Zombie bacteria in tuberculosis
"Living-dead" bacteria exist in limbo: biologically active but not proliferating. Buried in this zombie state, disease-causing bacteria could come back from the dead to re-infect patients. Researchers at EPFL have produced the first evidence of this strange phenomenon in tuberculosis, suggesting new avenues for treatment.
Tuberculosis affects over 12 million people globally, and is usually treated with a course of four drugs over several months. However, even after completing the treatment, many patients suffer relapses. Based on studies of harmless environmental bacteria, scientists think that the tuberculosis bacterium, Mycobacterium tuberculosis, retreats into a bizarre "zombie" state in the patient's body, and comes back to life when the conditions permit. Scientists at EPFL have now made the first experimental observation of M. tuberculosis in this zombie state, which seems to be amplified by stressful conditions such as attacks from the host's immune system. The work, which points to entirely new pathways for treating tuberculosis, is published in Cell Host & Microbe.
Living bacteria divide and proliferate; if not, they are considered dead. However, some bacteria can go into a strange, in-between state where they are biologically active – producing energy and making proteins – but do not divide. "It's a kind of living-dead, zombie existence," says John McKinney, whose postdoc, Giulia Manina, led the study on M. tuberculosis. "The bacteria are somewhat active, but they're neither growing nor dividing. We refer to this state as 'Non-Growing but Metabolically Active' or 'NGMA'".
This state is thought to underlie the relapse of tuberculosis: when the population of M. tuberculosis infecting a patient is faced with an aggressive antibiotic regimen, a part of it falls into this zombie state as a defense mechanism. However, there has been little evidence to support this theory, partly because experimental techniques for studying bacterial populations usually depend on the bacteria actually growing in the first place.
There is, however, a way in: the zombie bacteria are still metabolically active, which means that they keep making new proteins. Manina exploited this with a technique that can tag and track a gene that turns on when M. tuberculosis makes new proteins. The technique, developed by the lab's senior scientist, Neeraj Dhar, tags the gene with a fluorescent molecule that can be tracked with a microscope over time.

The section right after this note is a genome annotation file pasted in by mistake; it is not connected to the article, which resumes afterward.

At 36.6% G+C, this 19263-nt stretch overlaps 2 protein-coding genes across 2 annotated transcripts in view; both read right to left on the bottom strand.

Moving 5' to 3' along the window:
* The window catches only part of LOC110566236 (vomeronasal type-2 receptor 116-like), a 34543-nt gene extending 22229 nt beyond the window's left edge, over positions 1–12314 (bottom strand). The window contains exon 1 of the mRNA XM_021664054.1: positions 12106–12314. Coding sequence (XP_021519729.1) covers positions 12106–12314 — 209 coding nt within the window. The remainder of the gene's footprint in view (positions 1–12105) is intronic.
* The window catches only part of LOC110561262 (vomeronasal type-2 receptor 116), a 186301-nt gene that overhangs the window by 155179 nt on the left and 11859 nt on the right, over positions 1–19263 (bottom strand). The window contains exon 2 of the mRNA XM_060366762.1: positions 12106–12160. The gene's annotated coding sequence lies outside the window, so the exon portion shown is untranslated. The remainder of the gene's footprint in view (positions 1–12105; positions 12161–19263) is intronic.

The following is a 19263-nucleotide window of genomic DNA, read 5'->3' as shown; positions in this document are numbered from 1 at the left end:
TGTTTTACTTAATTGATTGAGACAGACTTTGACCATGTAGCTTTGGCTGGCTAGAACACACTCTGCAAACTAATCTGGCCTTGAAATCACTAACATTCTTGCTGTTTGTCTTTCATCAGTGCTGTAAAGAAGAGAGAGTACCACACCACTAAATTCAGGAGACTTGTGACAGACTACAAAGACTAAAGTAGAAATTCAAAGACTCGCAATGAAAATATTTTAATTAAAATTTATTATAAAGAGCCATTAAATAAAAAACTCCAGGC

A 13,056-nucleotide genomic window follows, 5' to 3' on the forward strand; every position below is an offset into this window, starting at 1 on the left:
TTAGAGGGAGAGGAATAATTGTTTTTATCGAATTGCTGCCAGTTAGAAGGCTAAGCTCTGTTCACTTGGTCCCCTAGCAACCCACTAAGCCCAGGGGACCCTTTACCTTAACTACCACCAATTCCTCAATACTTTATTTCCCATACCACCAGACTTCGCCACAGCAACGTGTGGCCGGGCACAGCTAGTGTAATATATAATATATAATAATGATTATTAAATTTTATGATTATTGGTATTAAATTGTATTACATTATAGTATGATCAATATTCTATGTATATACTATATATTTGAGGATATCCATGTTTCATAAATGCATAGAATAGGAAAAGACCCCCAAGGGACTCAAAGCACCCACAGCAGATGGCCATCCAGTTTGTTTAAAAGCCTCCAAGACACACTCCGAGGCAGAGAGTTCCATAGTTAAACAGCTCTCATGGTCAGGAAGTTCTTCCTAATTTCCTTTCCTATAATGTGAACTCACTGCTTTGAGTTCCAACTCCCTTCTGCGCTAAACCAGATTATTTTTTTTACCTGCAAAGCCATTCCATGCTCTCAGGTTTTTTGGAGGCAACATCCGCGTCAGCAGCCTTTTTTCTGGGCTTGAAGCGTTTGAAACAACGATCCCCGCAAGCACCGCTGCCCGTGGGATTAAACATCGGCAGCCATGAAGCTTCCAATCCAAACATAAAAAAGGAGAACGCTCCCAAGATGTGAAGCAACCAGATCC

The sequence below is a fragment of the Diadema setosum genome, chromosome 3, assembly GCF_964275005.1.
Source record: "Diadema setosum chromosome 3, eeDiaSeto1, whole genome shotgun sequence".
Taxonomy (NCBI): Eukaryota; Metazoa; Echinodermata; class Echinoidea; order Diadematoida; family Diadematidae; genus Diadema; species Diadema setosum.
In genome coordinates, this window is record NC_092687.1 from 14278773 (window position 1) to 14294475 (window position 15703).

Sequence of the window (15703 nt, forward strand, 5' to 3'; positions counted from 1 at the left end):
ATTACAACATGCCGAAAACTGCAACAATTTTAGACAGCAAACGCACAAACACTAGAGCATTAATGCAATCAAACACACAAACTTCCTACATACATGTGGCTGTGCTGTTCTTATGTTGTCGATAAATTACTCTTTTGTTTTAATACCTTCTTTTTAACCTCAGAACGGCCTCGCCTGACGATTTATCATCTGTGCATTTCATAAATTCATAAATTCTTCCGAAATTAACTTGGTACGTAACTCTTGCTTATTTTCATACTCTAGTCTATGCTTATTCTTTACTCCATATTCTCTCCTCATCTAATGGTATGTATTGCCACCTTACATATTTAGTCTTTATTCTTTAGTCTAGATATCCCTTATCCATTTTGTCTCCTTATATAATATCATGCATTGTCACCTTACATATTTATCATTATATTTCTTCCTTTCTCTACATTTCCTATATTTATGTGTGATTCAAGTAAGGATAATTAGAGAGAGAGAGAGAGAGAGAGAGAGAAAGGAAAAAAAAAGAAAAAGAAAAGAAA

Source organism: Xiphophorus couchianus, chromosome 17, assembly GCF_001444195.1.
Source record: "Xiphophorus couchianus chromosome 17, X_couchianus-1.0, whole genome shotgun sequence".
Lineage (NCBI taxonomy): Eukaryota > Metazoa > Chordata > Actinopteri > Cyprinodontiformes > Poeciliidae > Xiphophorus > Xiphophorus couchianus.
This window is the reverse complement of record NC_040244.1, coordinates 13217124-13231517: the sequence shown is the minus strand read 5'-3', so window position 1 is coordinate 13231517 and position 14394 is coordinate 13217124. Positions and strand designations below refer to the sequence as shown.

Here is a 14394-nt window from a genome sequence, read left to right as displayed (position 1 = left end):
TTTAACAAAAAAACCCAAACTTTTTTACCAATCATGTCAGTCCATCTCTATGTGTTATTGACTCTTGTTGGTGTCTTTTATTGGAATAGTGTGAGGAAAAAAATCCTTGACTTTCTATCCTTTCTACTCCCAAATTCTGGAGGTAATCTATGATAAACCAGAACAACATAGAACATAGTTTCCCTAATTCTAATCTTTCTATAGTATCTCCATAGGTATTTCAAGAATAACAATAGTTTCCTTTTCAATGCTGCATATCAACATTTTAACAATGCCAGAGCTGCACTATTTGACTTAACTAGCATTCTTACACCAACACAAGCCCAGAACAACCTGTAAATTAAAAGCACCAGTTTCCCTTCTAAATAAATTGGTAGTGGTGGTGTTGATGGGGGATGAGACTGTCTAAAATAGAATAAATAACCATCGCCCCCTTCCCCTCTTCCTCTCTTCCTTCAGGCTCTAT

Manina grew the gene-tagged bacteria under different stressful conditions such as limited nutrients, antibiotics, and also conditions that simulate an attack by the patient's immune system. In addition, bacteria were taken from the lungs of infected mice at different stages of infection. Tracked with the fluorescent gene-tag, the bacteria were tested to see how the different conditions affected them over time.
The researchers found that M. tuberculosis responds to stressful conditions like immune attacks or lack of nutrients by diversifying its population and pushing some it into the zombie state. "This means that this state could be a defensive response to the patient's immunity," says Manina. "What is unclear at the moment is whether it is an active bacterial response, or just a consequence of an immune attack."
In addition, the researchers found that the lungs of mice with tuberculosis contained an unexpectedly large subpopulation of zombie cells. Surprisingly, these cells were not found in mice that were genetically modified to lack an immune system, further suggesting that the immune system and the zombie state are somehow related.
The scientists think that this phenomenon could contribute to the bacterium's antibiotic resistance, and that immunity and drug pressure may contribute to the persistence and relapse of tuberculosis. Consequently, these findings could be used to develop novel drug strategies against M. tuberculosis, especially targeting the non-replicating, zombie cells. The group is currently interested in optimizing their gene-tracking techniques and getting a clearer picture of the underlying physiology of the zombie state.